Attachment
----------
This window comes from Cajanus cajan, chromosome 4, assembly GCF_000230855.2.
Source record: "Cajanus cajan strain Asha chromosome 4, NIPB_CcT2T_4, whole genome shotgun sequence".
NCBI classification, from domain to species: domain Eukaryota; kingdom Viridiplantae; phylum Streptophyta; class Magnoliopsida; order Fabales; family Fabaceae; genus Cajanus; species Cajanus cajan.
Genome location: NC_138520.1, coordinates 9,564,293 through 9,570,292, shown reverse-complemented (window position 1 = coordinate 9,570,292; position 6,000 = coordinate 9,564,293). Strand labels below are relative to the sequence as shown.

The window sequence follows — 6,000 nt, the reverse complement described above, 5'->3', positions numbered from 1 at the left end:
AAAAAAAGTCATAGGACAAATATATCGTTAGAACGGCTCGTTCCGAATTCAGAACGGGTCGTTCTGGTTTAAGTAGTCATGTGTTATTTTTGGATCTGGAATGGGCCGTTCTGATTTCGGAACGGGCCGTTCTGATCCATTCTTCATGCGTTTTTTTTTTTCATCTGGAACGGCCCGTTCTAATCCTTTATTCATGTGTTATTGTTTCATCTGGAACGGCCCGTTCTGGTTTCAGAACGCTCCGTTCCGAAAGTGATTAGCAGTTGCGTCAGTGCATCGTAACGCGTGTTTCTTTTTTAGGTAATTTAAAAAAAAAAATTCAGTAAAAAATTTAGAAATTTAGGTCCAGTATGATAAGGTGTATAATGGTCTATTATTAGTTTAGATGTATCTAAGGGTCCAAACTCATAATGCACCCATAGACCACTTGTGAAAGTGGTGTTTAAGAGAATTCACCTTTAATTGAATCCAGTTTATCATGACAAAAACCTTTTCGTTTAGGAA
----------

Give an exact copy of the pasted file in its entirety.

This window comes from Cajanus cajan, chromosome 4, assembly GCF_000230855.2.
Source record: "Cajanus cajan strain Asha chromosome 4, NIPB_CcT2T_4, whole genome shotgun sequence".
NCBI classification, from domain to species: domain Eukaryota; kingdom Viridiplantae; phylum Streptophyta; class Magnoliopsida; order Fabales; family Fabaceae; genus Cajanus; species Cajanus cajan.
Genome location: NC_138520.1, coordinates 9,564,293 through 9,570,292, shown reverse-complemented (window position 1 = coordinate 9,570,292; position 6,000 = coordinate 9,564,293). Strand labels below are relative to the sequence as shown.

The window sequence follows — 6,000 nt, the reverse complement described above, 5'->3', positions numbered from 1 at the left end:
AAAAAAAGTCATAGGACAAATATATCGTTAGAACGGCTCGTTCCGAATTCAGAACGGGTCGTTCTGGTTTAAGTAGTCATGTGTTATTTTTGGATCTGGAATGGGCCGTTCTGATTTCGGAACGGGCCGTTCTGATCCATTCTTCATGCGTTTTTTTTTTTCATCTGGAACGGCCCGTTCTAATCCTTTATTCATGTGTTATTGTTTCATCTGGAACGGCCCGTTCTGGTTTCAGAACGCTCCGTTCCGAAAGTGATTAGCAGTTGCGTCAGTGCATCGTAACGCGTGTTTCTTTTTTAGGTAATTTAAAAAAAAAAATTCAGTAAAAAATTTAGAAATTTAGGTCCAGTATGATAAGGTGTATAATGGTCTATTATTAGTTTAGATGTATCTAAGGGTCCAAACTCATAATGCACCCATAGACCACTTGTGAAAGTGGTGTTTAAGAGAATTCACCTTTAATTGAATCCAGTTTATCATGACAAAAACCTTTTCGTTTAGGAA